These GQ celebrity suit stories always seem to turn out great and are something I look forward to in the magazine. John Slattery had a similar story in the August 2008 issue, which I also liked a lot. But this Ben Watts x Williams feature takes the three piece suit to a whole new level. Well played all around. You can see the whole story here.

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No Sleep till Bushwick | Martin Greenfield Clothiers

Jul 29th, 2010 | Categories: Factory Tour, Made in New York, New York City, Suiting | by Michael Williams

There is really nothing like a clothing factory. And I mean clothing in the proper menswear sense of the word — suiting. It really is amazing that I haven’t visited the good people at Martin Greenfield sooner, but I never really had a good opportunity. When Tyler Thoreson and I got to talking about Gilt’s Martin Greenfield suit offering it was just the chance I was looking for. Ladies in smocks constructing jackets, sewers sitting together stitching by hand, and of course, Martin (along with his two sons) on the factory floor full of enthusiasm. Check this off my list.

You can tell this place never stops and probably hasn’t for years. (Note the GGG clock.) The floor gets layered and layered around tables and machines because there is no time to stop production and redo the worn out floor. The factory has been there so long the neighborhood went from good to bad to hipster in a blink of Martin’s eye. During their breaks, the Greenfield factory workers spill out onto the sidewalk in front of the building and mix with seemingly unemployed creative types that inhabit the post-industrial streets of Bushwick.





Made in Brooklyn | Martin Greenfield for Gilt

Jul 14th, 2010 | Categories: Made in New York, Made in the USA, Suiting | by Michael Williams

If you are in the market for a new suit, the time is now. If you are attending a wedding soon and need a suit, the time is now. If you are someone that just likes to wear suits, the time is now. I can’t say this enough.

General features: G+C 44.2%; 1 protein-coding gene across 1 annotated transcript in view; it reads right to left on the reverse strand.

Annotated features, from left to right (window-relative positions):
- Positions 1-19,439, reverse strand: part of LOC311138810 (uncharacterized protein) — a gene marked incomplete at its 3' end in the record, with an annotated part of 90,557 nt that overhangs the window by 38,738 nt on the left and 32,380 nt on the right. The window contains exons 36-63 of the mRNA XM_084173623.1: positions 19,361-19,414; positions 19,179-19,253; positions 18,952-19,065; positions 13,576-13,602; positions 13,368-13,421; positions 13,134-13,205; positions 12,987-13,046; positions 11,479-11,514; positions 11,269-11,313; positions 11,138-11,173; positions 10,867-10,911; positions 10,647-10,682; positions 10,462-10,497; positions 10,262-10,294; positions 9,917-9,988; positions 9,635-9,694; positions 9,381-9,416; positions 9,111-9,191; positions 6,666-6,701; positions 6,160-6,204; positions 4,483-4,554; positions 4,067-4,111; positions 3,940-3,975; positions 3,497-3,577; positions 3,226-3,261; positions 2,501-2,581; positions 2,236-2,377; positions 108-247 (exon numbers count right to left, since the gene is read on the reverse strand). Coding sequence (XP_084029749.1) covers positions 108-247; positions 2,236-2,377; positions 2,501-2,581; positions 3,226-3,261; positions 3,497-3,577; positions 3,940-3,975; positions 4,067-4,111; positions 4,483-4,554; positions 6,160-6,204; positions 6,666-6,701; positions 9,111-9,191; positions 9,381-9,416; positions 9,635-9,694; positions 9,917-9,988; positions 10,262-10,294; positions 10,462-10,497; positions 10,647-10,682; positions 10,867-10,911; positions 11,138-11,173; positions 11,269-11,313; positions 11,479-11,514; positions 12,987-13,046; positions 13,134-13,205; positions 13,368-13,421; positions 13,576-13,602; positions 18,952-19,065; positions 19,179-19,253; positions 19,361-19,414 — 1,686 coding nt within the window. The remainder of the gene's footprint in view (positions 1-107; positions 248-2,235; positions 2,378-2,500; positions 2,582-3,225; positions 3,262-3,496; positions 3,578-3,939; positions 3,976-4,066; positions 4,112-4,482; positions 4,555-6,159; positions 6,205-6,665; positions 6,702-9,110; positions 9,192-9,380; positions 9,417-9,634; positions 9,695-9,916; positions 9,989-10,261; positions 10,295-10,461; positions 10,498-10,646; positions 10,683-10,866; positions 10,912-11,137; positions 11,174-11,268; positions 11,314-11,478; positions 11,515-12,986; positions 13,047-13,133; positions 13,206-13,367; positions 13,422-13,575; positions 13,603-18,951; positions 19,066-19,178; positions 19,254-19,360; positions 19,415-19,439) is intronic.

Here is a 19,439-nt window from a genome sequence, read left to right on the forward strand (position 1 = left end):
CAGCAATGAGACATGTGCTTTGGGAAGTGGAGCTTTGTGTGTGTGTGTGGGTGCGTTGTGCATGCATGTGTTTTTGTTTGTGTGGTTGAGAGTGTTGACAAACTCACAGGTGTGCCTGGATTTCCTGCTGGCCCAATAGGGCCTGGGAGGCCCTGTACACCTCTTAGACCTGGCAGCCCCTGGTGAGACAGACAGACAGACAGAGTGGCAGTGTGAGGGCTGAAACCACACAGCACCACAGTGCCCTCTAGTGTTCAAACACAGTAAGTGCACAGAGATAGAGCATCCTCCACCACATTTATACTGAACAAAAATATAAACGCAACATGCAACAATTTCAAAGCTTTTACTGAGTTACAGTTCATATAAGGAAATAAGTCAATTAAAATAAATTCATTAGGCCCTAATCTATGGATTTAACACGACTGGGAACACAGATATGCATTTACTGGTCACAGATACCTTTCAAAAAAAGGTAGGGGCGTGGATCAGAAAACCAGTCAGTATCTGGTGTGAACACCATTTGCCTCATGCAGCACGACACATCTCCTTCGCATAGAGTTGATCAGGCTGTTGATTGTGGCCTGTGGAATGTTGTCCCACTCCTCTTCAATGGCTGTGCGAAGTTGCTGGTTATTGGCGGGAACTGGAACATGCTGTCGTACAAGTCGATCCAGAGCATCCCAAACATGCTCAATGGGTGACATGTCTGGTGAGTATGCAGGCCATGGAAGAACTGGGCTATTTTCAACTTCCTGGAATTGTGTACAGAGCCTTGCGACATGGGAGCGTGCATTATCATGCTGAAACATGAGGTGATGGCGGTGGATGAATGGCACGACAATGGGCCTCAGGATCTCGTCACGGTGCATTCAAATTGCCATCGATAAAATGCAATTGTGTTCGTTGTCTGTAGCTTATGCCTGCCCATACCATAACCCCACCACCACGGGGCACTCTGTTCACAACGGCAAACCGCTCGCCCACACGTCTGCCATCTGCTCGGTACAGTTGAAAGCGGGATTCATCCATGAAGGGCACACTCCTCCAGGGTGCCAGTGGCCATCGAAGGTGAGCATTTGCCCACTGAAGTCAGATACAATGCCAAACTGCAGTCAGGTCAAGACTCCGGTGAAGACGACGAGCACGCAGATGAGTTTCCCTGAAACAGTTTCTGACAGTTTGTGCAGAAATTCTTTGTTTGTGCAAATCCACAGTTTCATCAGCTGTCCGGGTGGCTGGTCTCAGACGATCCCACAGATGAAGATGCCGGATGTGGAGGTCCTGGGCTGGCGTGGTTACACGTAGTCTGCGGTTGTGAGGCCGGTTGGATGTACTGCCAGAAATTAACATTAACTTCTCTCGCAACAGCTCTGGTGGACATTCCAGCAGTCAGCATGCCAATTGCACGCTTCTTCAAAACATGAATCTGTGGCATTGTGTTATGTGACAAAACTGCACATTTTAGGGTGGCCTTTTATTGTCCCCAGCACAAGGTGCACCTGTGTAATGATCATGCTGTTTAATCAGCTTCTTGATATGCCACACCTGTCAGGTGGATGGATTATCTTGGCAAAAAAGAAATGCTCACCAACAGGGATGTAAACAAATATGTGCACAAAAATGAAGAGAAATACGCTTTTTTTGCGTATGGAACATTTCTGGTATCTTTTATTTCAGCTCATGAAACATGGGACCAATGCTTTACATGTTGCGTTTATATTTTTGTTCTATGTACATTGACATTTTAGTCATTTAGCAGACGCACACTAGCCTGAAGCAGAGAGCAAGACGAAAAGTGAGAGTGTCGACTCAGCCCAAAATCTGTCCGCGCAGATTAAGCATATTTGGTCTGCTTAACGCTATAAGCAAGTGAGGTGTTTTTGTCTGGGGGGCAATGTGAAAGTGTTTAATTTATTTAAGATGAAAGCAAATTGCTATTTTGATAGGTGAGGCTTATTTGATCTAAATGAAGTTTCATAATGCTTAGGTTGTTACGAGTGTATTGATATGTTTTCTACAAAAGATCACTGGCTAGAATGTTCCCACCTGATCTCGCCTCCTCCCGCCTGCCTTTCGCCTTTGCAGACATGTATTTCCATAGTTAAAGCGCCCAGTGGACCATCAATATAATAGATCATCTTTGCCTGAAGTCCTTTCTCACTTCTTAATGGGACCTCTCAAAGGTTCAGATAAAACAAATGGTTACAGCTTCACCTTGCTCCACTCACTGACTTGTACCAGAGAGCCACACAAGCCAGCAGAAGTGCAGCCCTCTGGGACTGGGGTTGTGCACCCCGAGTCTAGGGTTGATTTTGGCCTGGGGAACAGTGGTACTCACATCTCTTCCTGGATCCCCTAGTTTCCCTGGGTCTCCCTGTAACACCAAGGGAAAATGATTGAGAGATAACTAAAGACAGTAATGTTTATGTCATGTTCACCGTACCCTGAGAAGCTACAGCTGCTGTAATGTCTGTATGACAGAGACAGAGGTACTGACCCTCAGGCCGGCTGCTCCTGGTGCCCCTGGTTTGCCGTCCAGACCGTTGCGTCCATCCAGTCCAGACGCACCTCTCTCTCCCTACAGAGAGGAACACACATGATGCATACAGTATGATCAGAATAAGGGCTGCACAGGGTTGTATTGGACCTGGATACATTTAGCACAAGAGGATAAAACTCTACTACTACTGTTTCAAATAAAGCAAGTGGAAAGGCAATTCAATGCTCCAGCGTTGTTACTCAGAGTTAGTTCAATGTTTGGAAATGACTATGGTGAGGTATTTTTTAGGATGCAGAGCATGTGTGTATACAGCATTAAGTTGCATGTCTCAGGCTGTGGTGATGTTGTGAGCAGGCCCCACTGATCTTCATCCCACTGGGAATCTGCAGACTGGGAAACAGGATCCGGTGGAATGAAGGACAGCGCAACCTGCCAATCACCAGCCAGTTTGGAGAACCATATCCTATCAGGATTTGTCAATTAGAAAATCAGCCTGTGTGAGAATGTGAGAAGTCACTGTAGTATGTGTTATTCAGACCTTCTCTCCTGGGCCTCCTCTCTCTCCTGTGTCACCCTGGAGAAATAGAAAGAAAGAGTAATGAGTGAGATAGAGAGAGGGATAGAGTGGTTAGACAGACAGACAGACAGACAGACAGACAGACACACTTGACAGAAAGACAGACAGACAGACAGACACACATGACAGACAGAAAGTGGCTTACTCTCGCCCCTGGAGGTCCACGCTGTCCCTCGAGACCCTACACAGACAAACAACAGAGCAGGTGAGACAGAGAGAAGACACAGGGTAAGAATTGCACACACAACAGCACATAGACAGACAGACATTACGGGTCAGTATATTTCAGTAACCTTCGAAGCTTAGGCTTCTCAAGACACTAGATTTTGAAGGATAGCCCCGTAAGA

One of the most common emails I get from people needing style advice is about finding and buying a good suit. I have a few favorite places I generally point people to (one of which was Hickey, may it rest in peace), so when I heard from Gilt about the suits the commissioned from Martin Greenfield I got legitimately excited for a few reasons. 1. Because these are the perfect recommendation for anyone needing a suit. 2. The value for money for this clothing is off the charts. 3. Martin Greenfield makes really nice suits. 4. I’m in the market for a new suit.





Sartorial Balance Sheet | Discretion Unbound

Oct 19th, 2009 | Categories: David Coggins, Style, Suiting | by Michael Williams

Friday’s Times ran a photo of Lloyd Blankfein, chairman of Goldman Sachs, who’s perhaps the savviest, most well-connected money man in the country. The news was Goldman’s ice cold $3 billion third quarter profit, but what struck us was the sight of Mr. Blankfein leaving the last button of his suit cuff unbuttoned. Long favored by Italians all the way up the corporate chain of command, the deliberately unstudied style was embodied by Gianni Agnelli, the iconic head of Fiat. Though we’ve long felt that American CEO’s should learn at the Agnelli altar, the sight of Mr. Blankfein roused certain sartorial misgivings.